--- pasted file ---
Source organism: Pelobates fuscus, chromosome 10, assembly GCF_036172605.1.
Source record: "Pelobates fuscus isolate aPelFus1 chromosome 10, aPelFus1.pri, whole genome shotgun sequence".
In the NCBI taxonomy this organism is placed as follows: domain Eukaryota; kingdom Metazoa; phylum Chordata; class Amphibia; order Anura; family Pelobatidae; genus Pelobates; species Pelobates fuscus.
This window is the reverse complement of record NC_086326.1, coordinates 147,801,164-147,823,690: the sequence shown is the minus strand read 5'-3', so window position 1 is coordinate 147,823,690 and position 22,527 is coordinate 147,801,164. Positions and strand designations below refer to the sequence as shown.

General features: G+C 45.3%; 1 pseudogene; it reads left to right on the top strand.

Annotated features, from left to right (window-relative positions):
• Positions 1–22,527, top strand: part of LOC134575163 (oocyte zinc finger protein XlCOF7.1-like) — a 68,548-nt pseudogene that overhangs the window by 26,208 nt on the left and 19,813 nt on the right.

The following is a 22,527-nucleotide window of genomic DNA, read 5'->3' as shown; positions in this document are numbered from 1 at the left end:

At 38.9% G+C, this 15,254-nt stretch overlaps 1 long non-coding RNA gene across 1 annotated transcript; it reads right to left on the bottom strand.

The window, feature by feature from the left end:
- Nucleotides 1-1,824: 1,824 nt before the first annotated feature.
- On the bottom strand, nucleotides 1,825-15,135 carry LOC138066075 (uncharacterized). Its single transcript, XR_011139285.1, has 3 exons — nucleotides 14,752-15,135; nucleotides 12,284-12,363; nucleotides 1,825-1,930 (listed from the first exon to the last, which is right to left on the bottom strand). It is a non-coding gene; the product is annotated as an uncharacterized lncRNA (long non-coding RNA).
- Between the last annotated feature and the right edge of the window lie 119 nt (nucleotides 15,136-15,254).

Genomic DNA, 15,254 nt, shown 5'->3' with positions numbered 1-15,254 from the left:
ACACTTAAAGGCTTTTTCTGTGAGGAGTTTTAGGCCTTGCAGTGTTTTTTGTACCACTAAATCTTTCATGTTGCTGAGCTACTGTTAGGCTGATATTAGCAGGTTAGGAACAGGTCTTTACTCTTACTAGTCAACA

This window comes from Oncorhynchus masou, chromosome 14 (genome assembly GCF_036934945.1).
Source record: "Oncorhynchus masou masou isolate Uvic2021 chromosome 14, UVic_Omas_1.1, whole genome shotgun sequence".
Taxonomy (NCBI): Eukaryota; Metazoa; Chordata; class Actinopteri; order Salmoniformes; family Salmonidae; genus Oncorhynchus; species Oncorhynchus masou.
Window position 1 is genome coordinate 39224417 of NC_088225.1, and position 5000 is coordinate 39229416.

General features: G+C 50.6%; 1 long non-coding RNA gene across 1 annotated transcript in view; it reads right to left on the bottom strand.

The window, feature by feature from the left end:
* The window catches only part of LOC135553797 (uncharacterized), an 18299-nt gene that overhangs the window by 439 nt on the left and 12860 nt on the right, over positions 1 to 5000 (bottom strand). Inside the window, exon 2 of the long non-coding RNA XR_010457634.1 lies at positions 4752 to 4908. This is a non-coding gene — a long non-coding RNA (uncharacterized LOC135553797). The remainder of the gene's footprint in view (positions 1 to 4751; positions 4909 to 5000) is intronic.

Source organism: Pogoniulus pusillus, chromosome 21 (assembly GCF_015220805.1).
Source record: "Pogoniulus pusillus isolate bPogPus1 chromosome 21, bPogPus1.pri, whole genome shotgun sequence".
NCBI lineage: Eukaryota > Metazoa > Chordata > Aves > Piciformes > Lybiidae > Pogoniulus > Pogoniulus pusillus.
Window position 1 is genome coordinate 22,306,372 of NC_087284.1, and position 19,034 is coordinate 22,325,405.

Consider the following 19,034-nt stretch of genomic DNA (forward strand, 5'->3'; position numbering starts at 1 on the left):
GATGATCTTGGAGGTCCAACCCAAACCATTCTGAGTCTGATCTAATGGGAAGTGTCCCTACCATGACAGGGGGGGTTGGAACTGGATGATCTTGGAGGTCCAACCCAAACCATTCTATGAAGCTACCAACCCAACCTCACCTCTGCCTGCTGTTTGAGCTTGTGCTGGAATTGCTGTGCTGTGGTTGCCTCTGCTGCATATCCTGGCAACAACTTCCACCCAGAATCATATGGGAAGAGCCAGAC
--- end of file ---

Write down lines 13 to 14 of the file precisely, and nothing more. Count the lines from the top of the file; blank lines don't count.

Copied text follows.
- Between the last annotated feature and the right edge of the window lie 119 nt (nucleotides 15,136-15,254).

Genomic DNA, 15,254 nt, shown 5'->3' with positions numbered 1-15,254 from the left: